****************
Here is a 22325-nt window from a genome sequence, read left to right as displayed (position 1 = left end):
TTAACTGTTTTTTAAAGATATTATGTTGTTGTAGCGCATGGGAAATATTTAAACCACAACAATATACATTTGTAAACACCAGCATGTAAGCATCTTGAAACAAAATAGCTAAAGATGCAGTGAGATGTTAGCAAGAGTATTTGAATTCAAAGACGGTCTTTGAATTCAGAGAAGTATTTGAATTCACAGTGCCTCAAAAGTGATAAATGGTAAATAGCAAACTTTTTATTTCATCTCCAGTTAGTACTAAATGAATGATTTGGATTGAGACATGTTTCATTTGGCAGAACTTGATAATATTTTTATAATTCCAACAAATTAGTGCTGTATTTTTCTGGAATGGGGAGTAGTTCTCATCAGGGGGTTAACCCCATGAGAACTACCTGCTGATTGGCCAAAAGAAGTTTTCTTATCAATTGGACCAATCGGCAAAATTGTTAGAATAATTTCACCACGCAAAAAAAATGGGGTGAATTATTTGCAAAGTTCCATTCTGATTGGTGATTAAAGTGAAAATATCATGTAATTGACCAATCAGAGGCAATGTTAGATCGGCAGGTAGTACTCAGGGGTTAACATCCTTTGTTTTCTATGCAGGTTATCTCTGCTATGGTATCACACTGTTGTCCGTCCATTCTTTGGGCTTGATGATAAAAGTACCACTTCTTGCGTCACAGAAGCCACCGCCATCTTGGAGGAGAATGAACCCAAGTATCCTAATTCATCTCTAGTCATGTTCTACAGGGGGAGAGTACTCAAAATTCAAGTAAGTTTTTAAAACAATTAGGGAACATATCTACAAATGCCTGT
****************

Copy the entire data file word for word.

Here is a 22325-nt window from a genome sequence, read left to right as displayed (position 1 = left end):
TTAACTGTTTTTTAAAGATATTATGTTGTTGTAGCGCATGGGAAATATTTAAACCACAACAATATACATTTGTAAACACCAGCATGTAAGCATCTTGAAACAAAATAGCTAAAGATGCAGTGAGATGTTAGCAAGAGTATTTGAATTCAAAGACGGTCTTTGAATTCAGAGAAGTATTTGAATTCACAGTGCCTCAAAAGTGATAAATGGTAAATAGCAAACTTTTTATTTCATCTCCAGTTAGTACTAAATGAATGATTTGGATTGAGACATGTTTCATTTGGCAGAACTTGATAATATTTTTATAATTCCAACAAATTAGTGCTGTATTTTTCTGGAATGGGGAGTAGTTCTCATCAGGGGGTTAACCCCATGAGAACTACCTGCTGATTGGCCAAAAGAAGTTTTCTTATCAATTGGACCAATCGGCAAAATTGTTAGAATAATTTCACCACGCAAAAAAAATGGGGTGAATTATTTGCAAAGTTCCATTCTGATTGGTGATTAAAGTGAAAATATCATGTAATTGACCAATCAGAGGCAATGTTAGATCGGCAGGTAGTACTCAGGGGTTAACATCCTTTGTTTTCTATGCAGGTTATCTCTGCTATGGTATCACACTGTTGTCCGTCCATTCTTTGGGCTTGATGATAAAAGTACCACTTCTTGCGTCACAGAAGCCACCGCCATCTTGGAGGAGAATGAACCCAAGTATCCTAATTCATCTCTAGTCATGTTCTACAGGGGGAGAGTACTCAAAATTCAAGTAAGTTTTTAAAACAATTAGGGAACATATCTACAAATGCCTGT